The US Securities and Exchange Commission (SEC) wants to have more control over cryptocurrency exchanges in the country. In order to achieve that goal, the regulatory agency is looking to collaborate with Congress, as well as other regulators, to increase its oversight of the trading platforms. Given the SEC’s track record of denying new crypto investment vehicles, the outcome of any new regulatory initiatives is cause for concern.
Gary Gensler, the newly appointed chairman of the SEC, wants the commission to work with fellow regulators and Congressional members to fill what he perceives as gaps in investor protection in crypto markets. He announced his plans at a hearing before the Financial Services and General Government subcommittee of the House of Representatives yesterday, adding that that the SEC must be able to provide similar protections for crypto exchanges that investors receive when trading on the New York Stock Exchange or Nasdaq.
Gensler asserted, “If you placed an order on an app, and you said, ‘Alright, I want to buy a stock,’ there are rules that protect you that somebody won’t use your order and get ahead of you. […] So, it’s trying to bring the similar protections to the exchanges where you trade crypto assets as you might expect at the New York Stock Exchange or Nasdaq.”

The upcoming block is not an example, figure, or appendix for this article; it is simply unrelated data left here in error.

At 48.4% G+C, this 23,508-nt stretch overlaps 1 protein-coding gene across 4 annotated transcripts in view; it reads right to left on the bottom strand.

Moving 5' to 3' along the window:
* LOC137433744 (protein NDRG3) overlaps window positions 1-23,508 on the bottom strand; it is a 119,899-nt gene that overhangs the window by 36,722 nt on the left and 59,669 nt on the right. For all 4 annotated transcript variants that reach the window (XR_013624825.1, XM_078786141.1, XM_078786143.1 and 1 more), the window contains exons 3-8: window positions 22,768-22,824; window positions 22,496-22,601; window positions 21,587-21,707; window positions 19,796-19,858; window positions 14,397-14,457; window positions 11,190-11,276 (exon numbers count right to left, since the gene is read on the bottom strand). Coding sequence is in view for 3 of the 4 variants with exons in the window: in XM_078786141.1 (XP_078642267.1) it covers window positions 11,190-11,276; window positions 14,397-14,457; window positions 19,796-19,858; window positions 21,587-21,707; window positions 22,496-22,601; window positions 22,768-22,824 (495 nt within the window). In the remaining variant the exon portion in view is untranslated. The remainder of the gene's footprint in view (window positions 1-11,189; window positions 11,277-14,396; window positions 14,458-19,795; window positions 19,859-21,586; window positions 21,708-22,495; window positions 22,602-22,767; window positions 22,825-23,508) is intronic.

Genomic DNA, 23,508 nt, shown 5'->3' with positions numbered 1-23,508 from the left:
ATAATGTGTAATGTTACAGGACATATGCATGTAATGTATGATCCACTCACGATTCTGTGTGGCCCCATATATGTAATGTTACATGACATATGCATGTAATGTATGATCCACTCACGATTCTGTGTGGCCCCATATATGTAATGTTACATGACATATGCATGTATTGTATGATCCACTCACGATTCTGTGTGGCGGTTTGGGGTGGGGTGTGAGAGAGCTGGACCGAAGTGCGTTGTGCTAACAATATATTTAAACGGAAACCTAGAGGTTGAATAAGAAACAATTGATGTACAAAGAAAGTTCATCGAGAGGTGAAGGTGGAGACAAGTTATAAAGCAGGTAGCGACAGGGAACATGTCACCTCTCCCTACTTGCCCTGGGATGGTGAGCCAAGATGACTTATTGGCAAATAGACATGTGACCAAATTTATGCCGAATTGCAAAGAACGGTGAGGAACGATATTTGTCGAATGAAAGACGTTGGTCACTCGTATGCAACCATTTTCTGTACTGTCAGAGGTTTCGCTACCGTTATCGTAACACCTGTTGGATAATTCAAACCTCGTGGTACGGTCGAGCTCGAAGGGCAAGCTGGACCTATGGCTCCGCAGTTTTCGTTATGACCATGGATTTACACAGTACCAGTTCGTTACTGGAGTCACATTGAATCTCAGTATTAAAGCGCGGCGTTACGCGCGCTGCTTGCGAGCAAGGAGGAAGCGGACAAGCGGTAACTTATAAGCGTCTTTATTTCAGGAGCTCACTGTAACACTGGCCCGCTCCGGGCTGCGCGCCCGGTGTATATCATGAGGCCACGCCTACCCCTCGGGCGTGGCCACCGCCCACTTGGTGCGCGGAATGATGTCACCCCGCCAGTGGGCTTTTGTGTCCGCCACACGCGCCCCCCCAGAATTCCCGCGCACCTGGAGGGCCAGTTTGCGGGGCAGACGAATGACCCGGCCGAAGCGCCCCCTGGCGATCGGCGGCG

The new SEC head also laid out some of the challenges to regulating the crypto industry, emphasizing that the agency is “under-resourced” in financial terms when compared with some of the other entities in the crypto industry. “We only spend about 16% or 17% of our budget, about $325 million a year, on technology, which is less than probably some large firms spend in a month. Some of them even spend that much in two weeks,” he noted.
Gensler previously suggested that the SEC and Congress need to cooperate in order to properly address crypto exchange regulations. Those remarks were made during a hearing of the House Financial Services Committee in early May that was called to discuss market volatility. Joining Gensler in his wish to provide more oversight of crypto exchanges is Michael Hsu, the new head of the Office of the Comptroller of the Currency. He announced last week that the agency has been in talks with the US Federal Reserve and the Federal Deposit Insurance Corporation about setting up an “interagency policy sprint team” focused exclusively on crypto, adding that he doesn’t believe his predecessor, Brian Brooks, adequately considered financial stakeholders when he began to initiate programs to support digital currencies.